Every summer, as part of the MDI Biological Laboratory‘s year-round seminar series, we have two named, endowed lectures: the Kinter Lecture, named in memory of Dr. William B. Kinter, who did environmental toxicology research at the Laboratory, including seminal work on DDT and crude oil, and the Cserr Lecture, named in memory of Dr. Helen F. Cserr, who studied the blood-brain barrier at the Laboratory for twenty summers.
The Cserr Lecture is traditionally given by a woman, in part because Professor Cserr was part of the 1974 class-action lawsuit against Brown University, “charging sex discrimination in hiring, promotion, renewal of contracts, and granting of tenure”. It was one of the pioneering academic discrimination cases of the 70s. For more on this and other cases, check out Margaret Rossiter’s Women Scientists in America (Volume 3): Forging a New World since 1972.
If you follow me on Twitter know, you know I’m vocal about the importance of diverse participation in science and society. As a member of the seminar committee, then, I decided to get together a list of women of color to suggest for the Cserr lecture. First I needed to educate myself more about women of color working at the highest levels (i.e. tenured professor or equivalent) in the relevant fields, which include but are not limited to molecular and cellular biology, neurobiology, physiology, and genetics.
Wanted: names of eminent women of color in cell/molecular biology, neurobiology, or genetics who I might nominate for an endowed lecture.
— Karen James (@kejames) August 25, 2014
A tall order, you say? Apparently not tall enough to stop the tweets from rolling in. Here, then, is a working list of women of color working at the tops of their fields, of molecular/cellular biology, neurobiology, and genetics. It’s a “working list” because I hope it will grow; if think of more, please tweet or leave a comment. Self-nominations welcome.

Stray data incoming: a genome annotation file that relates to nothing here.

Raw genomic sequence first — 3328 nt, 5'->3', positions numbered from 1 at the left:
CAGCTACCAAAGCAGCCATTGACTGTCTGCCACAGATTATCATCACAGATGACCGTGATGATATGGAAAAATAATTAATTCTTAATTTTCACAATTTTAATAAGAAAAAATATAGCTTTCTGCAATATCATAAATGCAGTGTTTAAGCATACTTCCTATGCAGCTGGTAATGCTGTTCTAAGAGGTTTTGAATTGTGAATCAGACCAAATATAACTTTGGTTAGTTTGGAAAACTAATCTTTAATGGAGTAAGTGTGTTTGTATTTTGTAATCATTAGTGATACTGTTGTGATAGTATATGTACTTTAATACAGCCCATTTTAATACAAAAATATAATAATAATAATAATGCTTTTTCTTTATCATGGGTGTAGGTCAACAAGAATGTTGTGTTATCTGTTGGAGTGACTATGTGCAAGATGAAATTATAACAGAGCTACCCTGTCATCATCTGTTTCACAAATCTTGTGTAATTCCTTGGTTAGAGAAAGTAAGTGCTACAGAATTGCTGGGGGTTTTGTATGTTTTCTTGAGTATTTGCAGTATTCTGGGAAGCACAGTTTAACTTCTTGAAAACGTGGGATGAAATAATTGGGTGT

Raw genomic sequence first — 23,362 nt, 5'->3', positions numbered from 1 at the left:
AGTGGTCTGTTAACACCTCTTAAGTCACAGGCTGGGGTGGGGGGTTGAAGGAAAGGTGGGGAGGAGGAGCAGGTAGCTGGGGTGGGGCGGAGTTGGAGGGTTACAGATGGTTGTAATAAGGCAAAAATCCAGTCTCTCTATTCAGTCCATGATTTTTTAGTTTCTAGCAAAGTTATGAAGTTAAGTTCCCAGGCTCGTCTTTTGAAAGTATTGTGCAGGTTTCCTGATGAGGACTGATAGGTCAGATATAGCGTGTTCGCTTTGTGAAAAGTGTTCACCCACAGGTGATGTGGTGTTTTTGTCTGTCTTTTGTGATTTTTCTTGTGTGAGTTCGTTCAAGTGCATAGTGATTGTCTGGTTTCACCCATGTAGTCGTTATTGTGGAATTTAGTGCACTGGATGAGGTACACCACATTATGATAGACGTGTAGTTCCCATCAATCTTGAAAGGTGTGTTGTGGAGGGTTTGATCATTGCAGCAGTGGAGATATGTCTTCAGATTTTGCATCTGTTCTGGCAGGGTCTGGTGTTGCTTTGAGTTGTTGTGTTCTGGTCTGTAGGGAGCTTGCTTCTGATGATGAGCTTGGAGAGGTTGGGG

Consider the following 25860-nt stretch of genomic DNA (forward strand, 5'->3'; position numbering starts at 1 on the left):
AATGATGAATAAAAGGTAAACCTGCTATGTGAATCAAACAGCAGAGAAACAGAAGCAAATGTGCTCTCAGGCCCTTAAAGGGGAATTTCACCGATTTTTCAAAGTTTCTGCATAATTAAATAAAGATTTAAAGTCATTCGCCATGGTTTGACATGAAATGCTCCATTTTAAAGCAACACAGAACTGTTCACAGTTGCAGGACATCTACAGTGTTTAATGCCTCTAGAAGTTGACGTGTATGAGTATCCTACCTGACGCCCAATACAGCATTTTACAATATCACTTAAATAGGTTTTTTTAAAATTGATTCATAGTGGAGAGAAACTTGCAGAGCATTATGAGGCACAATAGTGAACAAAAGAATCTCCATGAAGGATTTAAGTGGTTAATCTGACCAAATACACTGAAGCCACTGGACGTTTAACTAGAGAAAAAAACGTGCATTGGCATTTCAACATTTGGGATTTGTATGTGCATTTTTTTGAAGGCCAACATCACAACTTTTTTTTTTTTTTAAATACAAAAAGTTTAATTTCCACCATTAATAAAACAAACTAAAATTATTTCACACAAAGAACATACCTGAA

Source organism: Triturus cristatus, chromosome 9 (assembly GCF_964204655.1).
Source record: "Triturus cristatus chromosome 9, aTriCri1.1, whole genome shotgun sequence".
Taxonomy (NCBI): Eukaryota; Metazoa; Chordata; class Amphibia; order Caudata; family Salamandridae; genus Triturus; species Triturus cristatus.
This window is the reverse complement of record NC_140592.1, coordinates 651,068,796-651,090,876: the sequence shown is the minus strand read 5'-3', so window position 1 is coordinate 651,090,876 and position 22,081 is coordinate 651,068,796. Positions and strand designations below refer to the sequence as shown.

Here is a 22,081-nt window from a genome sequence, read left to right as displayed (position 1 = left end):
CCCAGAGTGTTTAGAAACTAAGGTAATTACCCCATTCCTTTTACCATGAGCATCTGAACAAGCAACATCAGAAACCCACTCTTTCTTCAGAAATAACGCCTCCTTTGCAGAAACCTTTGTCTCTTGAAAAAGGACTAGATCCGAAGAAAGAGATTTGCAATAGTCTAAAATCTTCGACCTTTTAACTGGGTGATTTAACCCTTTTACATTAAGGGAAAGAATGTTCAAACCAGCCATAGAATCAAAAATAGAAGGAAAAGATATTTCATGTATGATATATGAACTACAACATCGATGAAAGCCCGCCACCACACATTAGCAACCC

- Cassandra Extavour (nominated by @opposingthumb)
- Yasmin Hurd (nominated by @juadams and @drugmonkeyblog)
- Trachette Jackson (nominated by @evelynlamb)
- Karmella Haynes, on Twitter @drkahaynes (nominated by @KatrineWhiteson)
- Tracy Johnson (nominated by @RiboGuy and @andrewsu)
- Elizabeth Bonney (nominate by @RowGirl2012)
- Karen Nelson (nominated by @andrewsu)
- Beronda Montgomery (nominated by @ThePurplePage)
- Eve Marder (nominated by @cMadan)
- Nazneen Rahman, on Twitter @rahman_nazneen (nominated by @b_magnanti)
- Aimee Kao (nominated by @sharonipov)
- Wakenda Tyler (nominated by @sharonipov)
- Elba Serrano (nominated by @songbrdscientst)
- A. Oveta Fuller (nominated by @songbrdscientst)
- Kay Tye, on Twitter @kaymtye (nominated by @drugmonkeyblog)
- Lydia Aguilar-Bryan (nominated by @madamscientist)
- Rachel Brewster (nominated by @jennygumm)
- Weihong Lin (nominated by @jennygumm)
- Jennifer Swann (nominated by @jennygumm)
- Vassie Ware (nominated by @jennygumm)
- Iruka Okeke (nominated by @igallupd)
- Christina Leslie (nominated by @armish)
- Monica Chander (nominated by @igallupd)
- Amy Vollmer (nominated by @igallupd)
- Sarah K. England (nominated by Elizabeth in comments)
Update: This post was originally titled “A working list of eminent women of color in biology” but as Terry McGlynn rightly notes, my use of the word eminent “practices exclusivity, countering the main goal”.